Another part of me was overwhelmed with relief, gratitude, and joy. I felt tears begin pouring from my own eyes again as it dawned upon me that I was receiving genuine, heartfelt affection from another person. Cinderella was performing for me an act of great caring and support that I had received from no one else (except for my mother), even despite the fact that she barely knew me. I sniffled again as I wrapped my arms around Cinderella and returned her embrace.

After a few more moments of continuing to tightly hold me, Cinderella released me and stepped back. She then sat back on her swing and nodded to an empty one beside her, asking softly, “You want to swing with me?”

Without hesitation, I nodded and swiftly seated myself beside Cinderella. We then pushed off from the ground and began slowly swinging in differing tempos.

As we fell into a rhythm of gently passing each other in opposing directions while swinging back and forth, I found myself mentally deliberating whether I should begin going into the details of why I was so unspeakably grateful to have met Cinderella to her. My greatest worry was that by doing so I’d alienate her and drive her away by coming across as even stranger and more unsettling, not to mention pathetic, than I was sure I already did. However, the more I thought about it, the more I realized it was highly doubtful that Cinderella would confirm such fears; even though I had only known her for barely more than a few hours, I had already gotten enough of a sense that she was exceptionally non-judgemental and open-minded that I was almost certain of it. I also desperately wanted to pour my heart out to someone, and bare the great suffering I had endured for my entire life to someone who could understand and offer real consolation for it. If Cinderella couldn’t understand the unique and horrible nature of my woeful past, who else possibly could?

After taking a few deep, meditative breaths to steel and ready myself for the daunting action I was about to take, I turned to Cinderella and said with a gentle smile, “Cinderella, I really cannot thank you enough for being my friend.”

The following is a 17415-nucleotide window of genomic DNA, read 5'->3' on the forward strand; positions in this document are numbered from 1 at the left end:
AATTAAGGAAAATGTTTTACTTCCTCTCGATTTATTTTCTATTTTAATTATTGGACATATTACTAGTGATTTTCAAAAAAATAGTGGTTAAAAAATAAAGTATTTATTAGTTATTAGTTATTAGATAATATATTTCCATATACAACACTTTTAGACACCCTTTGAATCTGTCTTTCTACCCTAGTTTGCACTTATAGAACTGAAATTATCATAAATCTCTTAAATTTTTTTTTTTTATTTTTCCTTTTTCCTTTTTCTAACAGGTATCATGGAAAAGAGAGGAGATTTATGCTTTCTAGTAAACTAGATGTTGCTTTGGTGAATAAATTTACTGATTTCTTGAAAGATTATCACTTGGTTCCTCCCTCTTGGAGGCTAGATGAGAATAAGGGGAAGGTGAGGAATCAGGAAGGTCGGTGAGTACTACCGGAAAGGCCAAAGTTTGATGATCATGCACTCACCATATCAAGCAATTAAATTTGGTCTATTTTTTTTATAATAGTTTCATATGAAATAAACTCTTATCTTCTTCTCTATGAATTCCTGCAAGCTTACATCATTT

Cinderella smiled back. “Oh, the honor is mine!” she replied, giggling modestly.

I softly laughed, then said, “No, you haven’t the slightest idea how much it means. Before you, I’ve actually never had a friend before. Let alone one so… remarkable as you are.”

Cinderella’s smile faded as she turned to look worriedly at me. “Really?” she said. “You’ve never had a friend before?”

“Nope,” I said sadly, turning away from her to look down at the ground. “Not even one.”

“I don’t understand how that could have happened,” Cinderella said. “I mean, you’re one of the sweetest and most noble boys I’ve ever met.”

I smiled softly, then said, “Even if that’s true, no one would ever get close enough to me to learn that.”

“Why not?”

“There was always a reason for my peers to shy away, even if the reasons changed over time,” I replied sadly. “When I first started going to school, the reason all the other kids stayed away from me was very simple: they were afraid of me. More specifically, they were frightened of my physical appearance. They thought I might be a ghost, or a vampire, or some other kind of unsavory, unnatural monster. The few times I tried to approach some other children to play with them, they ran screaming away from me, crying that I was going to bite them or put a curse on them. Nothing the teachers said about vampires and ghosts not being real did anything to convince them otherwise. So I gave up.”

Cinderella’s expression was now one of deep sympathy and heartbreak, though I had only barely started. I continued, “Around the next year, they got used to how I looked. But rather than fear me, they began to hate me.”

Cinderella gaped at me. “They hated you?!” she cried, stunned. “Whatever for?”

I shrugged. “For lots of reasons, I think,” I said. “To start, I was very strange, even back then. I kept largely to myself and spent most of my time reading, drawing, or solving riddles and puzzles in puzzle books. I never put up a fight, even if someone tried to pick one, so the other boys started calling me ‘weak’ and ‘spineless.’ I just didn’t want to fight. I don’t like fighting. I don’t want to hurt anyone.”